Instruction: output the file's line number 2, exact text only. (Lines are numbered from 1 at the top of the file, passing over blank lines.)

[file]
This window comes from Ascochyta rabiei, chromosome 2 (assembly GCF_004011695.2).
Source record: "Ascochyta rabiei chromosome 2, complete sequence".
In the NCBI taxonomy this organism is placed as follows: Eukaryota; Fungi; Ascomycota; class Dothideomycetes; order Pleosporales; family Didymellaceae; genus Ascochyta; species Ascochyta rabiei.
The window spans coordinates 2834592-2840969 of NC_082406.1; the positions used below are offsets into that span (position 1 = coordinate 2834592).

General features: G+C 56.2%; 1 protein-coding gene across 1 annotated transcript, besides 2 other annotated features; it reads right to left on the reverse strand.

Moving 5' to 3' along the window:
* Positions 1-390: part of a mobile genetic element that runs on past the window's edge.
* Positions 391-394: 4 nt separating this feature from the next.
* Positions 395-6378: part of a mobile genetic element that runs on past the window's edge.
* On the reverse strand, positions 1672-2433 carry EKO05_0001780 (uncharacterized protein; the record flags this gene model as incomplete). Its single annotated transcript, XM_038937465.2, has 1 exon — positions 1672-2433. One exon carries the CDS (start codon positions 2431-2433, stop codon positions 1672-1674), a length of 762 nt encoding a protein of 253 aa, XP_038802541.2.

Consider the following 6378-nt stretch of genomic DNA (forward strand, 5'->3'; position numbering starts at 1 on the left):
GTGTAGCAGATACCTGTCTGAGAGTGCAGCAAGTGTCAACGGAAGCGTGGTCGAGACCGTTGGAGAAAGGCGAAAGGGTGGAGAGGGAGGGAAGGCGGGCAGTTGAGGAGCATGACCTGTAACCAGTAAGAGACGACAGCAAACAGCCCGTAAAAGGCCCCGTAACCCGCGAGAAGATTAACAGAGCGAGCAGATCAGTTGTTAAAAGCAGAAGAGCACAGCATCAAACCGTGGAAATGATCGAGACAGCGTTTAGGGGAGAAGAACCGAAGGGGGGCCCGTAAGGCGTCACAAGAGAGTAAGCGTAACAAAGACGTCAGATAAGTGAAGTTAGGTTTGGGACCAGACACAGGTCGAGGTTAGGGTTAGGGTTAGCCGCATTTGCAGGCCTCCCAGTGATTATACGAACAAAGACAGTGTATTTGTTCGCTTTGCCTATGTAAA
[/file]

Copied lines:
Source record: "Ascochyta rabiei chromosome 2, complete sequence".